Any computer-based counseling program implies the availability of computers, either individually in the counseling office or classroom, or as part of a computer lab. Student and professional access to these computers will influence effectiveness of CX-Online (or other programs). Training is also an issue. In North Carolina, regional, semi-annual training is provided for counselors. And then, too, user experience and competence with computers as well as time constraints must also be evaluated.

Typically, staff members (teachers, administrators, and career specialists) can be introduced to the essentials of CX-Online in about one hour. This introduction would include a preview of the student resources as well as a detailed explanation of the professional part of the program. One middle school in North Carolina provided training during grade-level planning sessions. Attendance was mandatory, with follow-up instruction available on an as-requested basis.

Student Training (or introduction) also takes about one hour. Four research tools (Daily News, Browse, Search, and Interest Inventory) can be discussed during the first half-hour, with particular focus on the first three. The second half-hour can focus on the interest inventory, which then provides links to specific career descriptions, job opportunities, and interviews with professionals, and even links to college sites that offer the required education. These preliminary sessions typically generate great interest, and can transition easily into more sessions in either the classroom or counseling office setting.


Inevitably, any new tool or resource generates initial excitement, only to be rarely used or, worse, ignored later. For the most part, CX-Online is hard to ignore, yet there are several ways the school counselor can increase and maintain the program's visibility and use.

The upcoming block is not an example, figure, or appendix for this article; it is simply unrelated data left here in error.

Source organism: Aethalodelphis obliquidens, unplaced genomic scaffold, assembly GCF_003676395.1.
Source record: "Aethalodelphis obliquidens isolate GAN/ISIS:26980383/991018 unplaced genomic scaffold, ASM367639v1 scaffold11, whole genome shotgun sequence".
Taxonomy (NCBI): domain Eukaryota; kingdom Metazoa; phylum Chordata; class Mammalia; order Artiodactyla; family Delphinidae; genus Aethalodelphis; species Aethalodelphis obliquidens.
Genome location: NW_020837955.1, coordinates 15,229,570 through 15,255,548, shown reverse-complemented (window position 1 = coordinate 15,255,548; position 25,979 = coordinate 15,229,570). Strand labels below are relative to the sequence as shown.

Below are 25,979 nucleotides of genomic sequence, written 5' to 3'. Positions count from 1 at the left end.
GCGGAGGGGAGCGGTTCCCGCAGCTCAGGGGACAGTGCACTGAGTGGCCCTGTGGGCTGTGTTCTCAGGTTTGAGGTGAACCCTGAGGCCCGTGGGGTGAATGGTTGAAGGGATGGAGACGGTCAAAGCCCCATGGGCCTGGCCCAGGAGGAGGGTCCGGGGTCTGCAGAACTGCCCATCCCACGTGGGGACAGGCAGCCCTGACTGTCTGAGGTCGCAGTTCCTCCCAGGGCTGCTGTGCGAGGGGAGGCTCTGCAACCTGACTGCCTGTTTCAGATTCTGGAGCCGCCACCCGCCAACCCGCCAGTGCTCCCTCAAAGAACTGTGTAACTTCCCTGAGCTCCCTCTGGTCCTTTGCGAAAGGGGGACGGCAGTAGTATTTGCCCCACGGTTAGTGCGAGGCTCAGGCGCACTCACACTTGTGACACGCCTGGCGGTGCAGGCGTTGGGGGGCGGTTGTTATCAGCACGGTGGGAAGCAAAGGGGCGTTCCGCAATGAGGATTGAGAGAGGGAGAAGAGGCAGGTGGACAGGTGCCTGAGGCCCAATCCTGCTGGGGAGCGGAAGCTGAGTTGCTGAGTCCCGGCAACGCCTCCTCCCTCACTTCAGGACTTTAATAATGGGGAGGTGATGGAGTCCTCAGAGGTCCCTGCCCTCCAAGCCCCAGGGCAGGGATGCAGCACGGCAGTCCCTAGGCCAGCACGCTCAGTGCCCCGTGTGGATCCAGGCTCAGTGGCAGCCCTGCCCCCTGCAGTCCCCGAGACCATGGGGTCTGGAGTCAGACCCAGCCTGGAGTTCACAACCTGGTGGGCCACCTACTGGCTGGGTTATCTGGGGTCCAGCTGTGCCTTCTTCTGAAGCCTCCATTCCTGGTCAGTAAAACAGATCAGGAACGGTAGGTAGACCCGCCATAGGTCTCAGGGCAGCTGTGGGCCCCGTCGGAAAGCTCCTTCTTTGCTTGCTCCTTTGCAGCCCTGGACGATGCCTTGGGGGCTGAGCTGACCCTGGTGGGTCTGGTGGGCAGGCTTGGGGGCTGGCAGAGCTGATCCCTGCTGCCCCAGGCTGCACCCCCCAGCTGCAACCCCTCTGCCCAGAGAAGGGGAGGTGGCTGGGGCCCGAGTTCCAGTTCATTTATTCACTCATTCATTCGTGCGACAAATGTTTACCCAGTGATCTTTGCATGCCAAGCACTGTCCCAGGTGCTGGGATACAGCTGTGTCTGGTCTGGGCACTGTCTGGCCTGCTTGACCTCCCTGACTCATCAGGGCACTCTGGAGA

Posting the Daily News in the counseling office or teacher workroom/mailroom not only maintains this visibility but also illustrates one of CX-Online's greatest strengths: every day there is new information on the Internet, and every day CX-Online grabs a piece for viewers to use. Providing teachers with the Math or English 'problem of the day' for featured careers from the Daily News is another effective practice. This can be accomplished through informal discussions, or by placing copies in teacher mailboxes.

Both of these suggestions imply that the counselor is visiting the CX-Online site very day, which can also lead to another use: individual counseling. Building hope is very therapeutic. For example, a student in ISS (In-School Suspension) could be brought into the counseling office and introduced to one or more aspects of CX-Online. One middle school counselor found a dramatic change of outlook when a student began to visualize his future rather than remaining stuck in the present. Further sessions could become contingent on good behavior (not as an excuse out of ISS!).

Without doubt, with a program tied to the Internet with the depth and breadth of CX-Online, any counselor, student, or teacher would be challenged to utilize all aspects of its aspects. The ever-changing potential of CX-Online must be explored and promoted to ensure availability into the future at each school site.